Democrat Sarah Riggs Amico goes after religious voters in Georgia
Mixtures of religion and politics aren’t exactly unusual in Georgia, a state situated squarely in the heart of the Bible Belt, where asking someone where they go to church is a common icebreaker.
But this year, no one is combining faith—however broadly defined—and politics as acutely as Sarah Riggs Amico, 40, a newly announced Democratic candidate for US Senate, running to oppose incumbent Republican Sen. David Perdue.
Amico, who lost a 2018 campaign for lieutenant governor, launched her campaign in August with a video that made a direct appeal to religious voters in the state.
“These are times that test our faith, in our beliefs, in our democracy, in each other,” Riggs says over footage of faith leaders protesting in Charlottesville, Emanuel AME Church in Charleston, South Carolina, and of crowds at a Trump rally chanting “Send her back.”
“You don’t love the neighbor, if you shun the poor, the powerless, the least of these,” she says over images of immigrants in detention centers. “Faith is how I know that nobody should be sick because they’re poor, or poor because they’re sick. That we need to protect and sustain the earth. That we have an obligation to stand up for economic security and social justice no matter the color of your skin or who you love.”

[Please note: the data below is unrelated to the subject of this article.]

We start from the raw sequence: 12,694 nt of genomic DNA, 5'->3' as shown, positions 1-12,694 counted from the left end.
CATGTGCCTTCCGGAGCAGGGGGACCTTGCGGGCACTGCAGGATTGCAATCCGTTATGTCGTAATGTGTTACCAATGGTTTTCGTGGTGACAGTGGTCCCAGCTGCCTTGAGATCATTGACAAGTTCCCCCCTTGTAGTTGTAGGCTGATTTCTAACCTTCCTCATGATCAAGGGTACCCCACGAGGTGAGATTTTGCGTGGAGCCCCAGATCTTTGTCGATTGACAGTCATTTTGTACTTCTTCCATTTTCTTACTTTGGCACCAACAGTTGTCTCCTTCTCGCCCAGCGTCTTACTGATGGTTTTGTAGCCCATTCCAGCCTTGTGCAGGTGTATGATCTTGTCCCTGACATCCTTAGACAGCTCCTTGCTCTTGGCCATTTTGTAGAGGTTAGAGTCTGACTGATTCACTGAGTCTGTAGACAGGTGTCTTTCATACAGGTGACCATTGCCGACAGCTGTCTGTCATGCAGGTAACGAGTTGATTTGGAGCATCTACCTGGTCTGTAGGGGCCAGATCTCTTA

The ad goes on to refer to scripture several times while outlining a decidedly liberal vision for Georgia that showcases implicit support for immigrants, the environment, abortion rights, people of color, and same-sex marriage. The inclusive message is juxtaposed against what she argues are the moral failings of the Trump administration.
Like many Democrats, Amico is careful to note that her embrace of religion is not a call for others to do the same. She noted that her husband is an atheist and that her bigger concern is calling out “basic right and wrong.”
Even so, her embrace of religion struck University of Georgia political science professor Charles Bullock as unusual.
“I have not seen ads quite like this from either side,” he said.
But Amico, a businesswoman who describes herself as a newcomer to politics, insisted that the political calculus wasn’t the primary concern when crafting the ad or her campaign message.
“I would be running the same ad if I were running in Alaska or Idaho or Washington or Hawaii or New York,” she said. “It was more about ‘here’s how I see the world, here’s a filter that helps me think about the right and wrong way to treat other people. And here is where I think our leaders have failed us, and specifically David Perdue and the GOP-led US Senate.’”—Religion News Service